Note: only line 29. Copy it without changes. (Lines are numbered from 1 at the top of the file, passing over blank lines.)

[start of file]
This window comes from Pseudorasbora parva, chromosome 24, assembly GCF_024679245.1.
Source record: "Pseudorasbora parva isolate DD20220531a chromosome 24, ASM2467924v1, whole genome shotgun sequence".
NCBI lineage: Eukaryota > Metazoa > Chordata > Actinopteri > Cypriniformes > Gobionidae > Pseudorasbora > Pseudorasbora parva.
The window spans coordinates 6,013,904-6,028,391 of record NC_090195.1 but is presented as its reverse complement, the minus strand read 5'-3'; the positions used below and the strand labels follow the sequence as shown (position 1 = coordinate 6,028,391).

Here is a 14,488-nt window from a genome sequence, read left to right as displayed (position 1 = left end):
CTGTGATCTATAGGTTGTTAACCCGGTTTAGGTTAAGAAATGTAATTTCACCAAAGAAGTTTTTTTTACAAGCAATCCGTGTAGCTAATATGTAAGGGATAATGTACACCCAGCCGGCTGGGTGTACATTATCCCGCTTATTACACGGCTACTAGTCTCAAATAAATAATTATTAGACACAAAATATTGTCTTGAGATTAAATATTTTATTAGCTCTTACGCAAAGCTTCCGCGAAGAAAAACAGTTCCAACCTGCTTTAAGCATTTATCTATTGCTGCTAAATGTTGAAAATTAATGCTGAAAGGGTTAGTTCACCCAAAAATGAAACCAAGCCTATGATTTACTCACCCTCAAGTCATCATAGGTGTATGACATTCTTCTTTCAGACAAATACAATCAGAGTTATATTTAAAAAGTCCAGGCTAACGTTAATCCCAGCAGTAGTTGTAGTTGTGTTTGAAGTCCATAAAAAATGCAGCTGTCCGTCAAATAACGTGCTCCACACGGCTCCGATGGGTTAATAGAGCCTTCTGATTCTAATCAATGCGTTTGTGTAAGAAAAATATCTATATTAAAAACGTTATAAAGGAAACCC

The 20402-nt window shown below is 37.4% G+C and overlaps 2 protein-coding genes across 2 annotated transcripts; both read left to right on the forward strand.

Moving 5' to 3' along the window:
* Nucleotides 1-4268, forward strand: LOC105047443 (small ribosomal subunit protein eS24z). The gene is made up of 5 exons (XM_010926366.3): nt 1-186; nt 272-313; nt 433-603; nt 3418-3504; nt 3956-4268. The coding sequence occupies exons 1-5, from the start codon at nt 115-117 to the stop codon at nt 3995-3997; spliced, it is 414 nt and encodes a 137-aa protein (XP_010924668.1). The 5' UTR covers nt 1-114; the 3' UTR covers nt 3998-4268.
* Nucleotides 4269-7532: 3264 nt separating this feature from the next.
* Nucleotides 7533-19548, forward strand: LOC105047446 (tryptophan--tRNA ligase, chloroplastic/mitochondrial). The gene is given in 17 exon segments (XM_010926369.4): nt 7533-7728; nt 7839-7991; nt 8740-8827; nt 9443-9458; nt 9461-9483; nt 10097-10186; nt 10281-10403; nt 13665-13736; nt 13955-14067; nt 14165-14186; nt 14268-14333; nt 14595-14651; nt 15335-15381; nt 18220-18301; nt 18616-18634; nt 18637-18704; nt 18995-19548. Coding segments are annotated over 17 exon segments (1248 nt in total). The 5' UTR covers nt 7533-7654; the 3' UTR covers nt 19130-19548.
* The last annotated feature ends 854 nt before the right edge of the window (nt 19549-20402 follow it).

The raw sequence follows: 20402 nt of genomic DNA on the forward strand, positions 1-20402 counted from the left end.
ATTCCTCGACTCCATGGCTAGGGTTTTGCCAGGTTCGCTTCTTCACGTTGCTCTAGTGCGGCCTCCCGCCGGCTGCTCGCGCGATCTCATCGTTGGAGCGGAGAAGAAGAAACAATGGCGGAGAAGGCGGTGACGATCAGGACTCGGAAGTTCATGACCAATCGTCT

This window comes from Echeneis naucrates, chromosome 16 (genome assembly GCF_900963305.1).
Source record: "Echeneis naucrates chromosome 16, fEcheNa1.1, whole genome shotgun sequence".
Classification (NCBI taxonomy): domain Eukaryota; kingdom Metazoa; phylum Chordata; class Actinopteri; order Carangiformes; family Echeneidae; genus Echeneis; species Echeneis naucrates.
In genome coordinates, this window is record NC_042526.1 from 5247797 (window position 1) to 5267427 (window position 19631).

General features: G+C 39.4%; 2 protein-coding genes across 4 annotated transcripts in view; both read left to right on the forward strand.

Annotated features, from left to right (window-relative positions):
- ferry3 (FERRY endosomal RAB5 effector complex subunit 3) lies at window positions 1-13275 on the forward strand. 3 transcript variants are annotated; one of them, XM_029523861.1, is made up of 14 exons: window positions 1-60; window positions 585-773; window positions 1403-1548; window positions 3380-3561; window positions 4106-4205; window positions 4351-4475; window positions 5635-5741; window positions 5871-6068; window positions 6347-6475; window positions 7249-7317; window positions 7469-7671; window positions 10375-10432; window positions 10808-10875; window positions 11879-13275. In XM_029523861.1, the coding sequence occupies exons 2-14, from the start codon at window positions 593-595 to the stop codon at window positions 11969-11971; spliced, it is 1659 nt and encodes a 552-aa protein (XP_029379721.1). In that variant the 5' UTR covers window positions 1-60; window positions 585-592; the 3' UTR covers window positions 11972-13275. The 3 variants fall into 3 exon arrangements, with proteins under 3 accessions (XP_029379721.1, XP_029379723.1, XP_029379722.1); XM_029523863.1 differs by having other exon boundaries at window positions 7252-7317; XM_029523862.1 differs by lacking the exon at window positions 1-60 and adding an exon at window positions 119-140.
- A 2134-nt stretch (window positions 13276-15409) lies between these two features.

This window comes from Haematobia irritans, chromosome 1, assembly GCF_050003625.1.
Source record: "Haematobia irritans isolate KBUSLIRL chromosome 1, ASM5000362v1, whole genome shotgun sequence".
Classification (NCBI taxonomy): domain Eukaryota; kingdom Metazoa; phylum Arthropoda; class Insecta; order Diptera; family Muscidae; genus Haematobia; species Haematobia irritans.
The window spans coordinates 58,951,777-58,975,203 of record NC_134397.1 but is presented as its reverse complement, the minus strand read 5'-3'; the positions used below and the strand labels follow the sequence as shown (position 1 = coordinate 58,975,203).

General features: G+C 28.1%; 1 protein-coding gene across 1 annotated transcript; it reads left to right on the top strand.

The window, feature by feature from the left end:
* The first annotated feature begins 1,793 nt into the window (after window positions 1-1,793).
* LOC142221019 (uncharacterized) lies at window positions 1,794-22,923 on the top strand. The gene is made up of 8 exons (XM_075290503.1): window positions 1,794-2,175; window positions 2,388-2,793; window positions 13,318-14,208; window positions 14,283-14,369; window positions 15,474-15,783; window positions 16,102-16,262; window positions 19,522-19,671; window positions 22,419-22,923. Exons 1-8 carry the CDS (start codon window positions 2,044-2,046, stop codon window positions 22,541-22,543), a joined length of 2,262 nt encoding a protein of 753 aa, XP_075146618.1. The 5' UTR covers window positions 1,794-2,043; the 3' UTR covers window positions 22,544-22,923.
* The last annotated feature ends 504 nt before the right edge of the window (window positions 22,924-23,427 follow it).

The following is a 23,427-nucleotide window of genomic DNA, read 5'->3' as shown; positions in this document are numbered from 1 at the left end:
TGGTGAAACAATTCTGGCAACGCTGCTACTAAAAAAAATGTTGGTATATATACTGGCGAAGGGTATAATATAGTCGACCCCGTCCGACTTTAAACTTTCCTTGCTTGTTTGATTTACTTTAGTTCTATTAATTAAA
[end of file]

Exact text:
* The first annotated feature begins 1,793 nt into the window (after window positions 1-1,793).